Friday, November 6, 2015

DIY Han Solo on Endor Costume

I shared our group photo Tuesday of our Halloween costumes and I meant to share this post Wednesday, but here it is Friday afternoon and I'm just barely finishing it. Better late than never, right?

This costume differs from Han Solo in the other movies mainly in the color of his pants: black with red Correllian blood stripes in the first two movies, brown with yellow Correllian blood stripes in Return of the Jedi.

This costume was fairly easy to put together and didn't take too much time, especially compared to Sunshine's Ahsoka costume.

Here's how I put the costume together:

1. Long sleeve cream shirt.
This happens to be a waffle weave henley shirt with three buttons. A shirt with a mandarin collar would have been better, but I didn't have to make this one and it was fairly inexpensive (I think it was $8 at Kohls), so that's what we used.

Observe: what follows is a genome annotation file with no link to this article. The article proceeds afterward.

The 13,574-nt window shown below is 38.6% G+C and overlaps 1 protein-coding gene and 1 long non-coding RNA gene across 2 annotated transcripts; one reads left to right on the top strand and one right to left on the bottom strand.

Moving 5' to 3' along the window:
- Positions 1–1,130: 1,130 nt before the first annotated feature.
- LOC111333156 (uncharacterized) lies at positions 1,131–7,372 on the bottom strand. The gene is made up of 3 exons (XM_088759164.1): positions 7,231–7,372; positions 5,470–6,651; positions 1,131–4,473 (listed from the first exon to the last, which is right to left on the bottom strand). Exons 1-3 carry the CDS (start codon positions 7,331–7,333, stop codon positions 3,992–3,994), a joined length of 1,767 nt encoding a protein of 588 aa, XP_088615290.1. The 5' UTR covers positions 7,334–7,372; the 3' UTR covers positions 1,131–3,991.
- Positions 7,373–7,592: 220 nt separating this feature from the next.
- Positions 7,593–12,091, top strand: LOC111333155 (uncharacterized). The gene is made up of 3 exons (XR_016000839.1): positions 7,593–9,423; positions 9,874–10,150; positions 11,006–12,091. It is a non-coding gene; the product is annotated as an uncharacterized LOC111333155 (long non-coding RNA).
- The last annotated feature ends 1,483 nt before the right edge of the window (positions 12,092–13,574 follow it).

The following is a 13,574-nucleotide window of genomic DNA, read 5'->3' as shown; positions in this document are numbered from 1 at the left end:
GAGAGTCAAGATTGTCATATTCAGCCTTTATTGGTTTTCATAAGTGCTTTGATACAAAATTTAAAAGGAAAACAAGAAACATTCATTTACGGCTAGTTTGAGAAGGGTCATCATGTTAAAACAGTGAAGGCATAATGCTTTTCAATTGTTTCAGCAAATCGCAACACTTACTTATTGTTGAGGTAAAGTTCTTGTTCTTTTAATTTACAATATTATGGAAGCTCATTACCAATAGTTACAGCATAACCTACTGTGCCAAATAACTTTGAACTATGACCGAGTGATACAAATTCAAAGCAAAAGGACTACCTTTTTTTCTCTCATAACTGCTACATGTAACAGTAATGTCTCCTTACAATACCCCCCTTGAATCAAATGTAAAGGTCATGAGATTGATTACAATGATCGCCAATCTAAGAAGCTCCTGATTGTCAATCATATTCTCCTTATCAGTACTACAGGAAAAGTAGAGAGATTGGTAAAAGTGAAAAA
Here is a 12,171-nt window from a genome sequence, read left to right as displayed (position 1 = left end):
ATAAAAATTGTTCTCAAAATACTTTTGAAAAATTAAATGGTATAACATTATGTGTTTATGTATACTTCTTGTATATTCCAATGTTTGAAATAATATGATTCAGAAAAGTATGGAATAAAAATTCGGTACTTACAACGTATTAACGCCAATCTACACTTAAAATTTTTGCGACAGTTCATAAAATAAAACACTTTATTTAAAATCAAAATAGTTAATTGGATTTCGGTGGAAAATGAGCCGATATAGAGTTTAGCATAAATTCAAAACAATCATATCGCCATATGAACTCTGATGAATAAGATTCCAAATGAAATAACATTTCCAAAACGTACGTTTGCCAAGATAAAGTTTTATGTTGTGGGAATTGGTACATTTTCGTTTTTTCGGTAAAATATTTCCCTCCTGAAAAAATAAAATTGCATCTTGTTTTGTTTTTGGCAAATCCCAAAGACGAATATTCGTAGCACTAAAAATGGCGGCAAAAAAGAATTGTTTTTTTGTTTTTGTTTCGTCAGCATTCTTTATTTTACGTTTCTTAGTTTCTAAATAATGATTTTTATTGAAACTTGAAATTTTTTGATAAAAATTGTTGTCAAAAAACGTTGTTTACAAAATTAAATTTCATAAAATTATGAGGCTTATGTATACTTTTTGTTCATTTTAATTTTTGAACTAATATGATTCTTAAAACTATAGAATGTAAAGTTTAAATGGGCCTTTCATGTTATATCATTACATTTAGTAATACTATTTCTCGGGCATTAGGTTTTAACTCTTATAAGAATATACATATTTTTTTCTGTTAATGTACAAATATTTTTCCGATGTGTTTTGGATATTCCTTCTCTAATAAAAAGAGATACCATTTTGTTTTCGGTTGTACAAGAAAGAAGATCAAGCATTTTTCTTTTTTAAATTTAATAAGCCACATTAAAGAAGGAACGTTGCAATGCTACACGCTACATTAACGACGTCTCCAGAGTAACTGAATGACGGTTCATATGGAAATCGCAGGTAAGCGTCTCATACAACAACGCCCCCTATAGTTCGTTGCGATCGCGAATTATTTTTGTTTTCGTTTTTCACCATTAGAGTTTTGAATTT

2. Black vest with pockets
I used one of Mr M's button down shirts as a pattern for the vest (without the sleeves and collar), which I made out of a black twillish-type fabric. There's four pockets on the front, three of them with flaps, and a row of loops on the back. All raw edges were serged, then folded over and stitched in place.

3. Brown pants with yellow Correllian blood stripes
We found the brown pants at Goodwill for a few bucks. I could have made some, but this was the easier and cheaper route to go.
One of the hardest parts of this costume was getting the blood stripes right. They should be embroidered, but I didn't have the time, desire, or spools and spools and spools of thread that would have taken. The next best option was to use paint and ribbon. Unfortunately I had problems getting the paint to behave.
top left: yellow fabric paint on brown ribbon
top right: brown fabric paint on yellow ribbon (top) and brown craft paint on yellow ribbon (bottom)
middle left: brown craft paint on yellow ribbon
middle right: yellow craft paint on brown ribbon
bottom left: brown ribbon taped off
bottom right: "puffy" yellow fabric paint on brown ribbon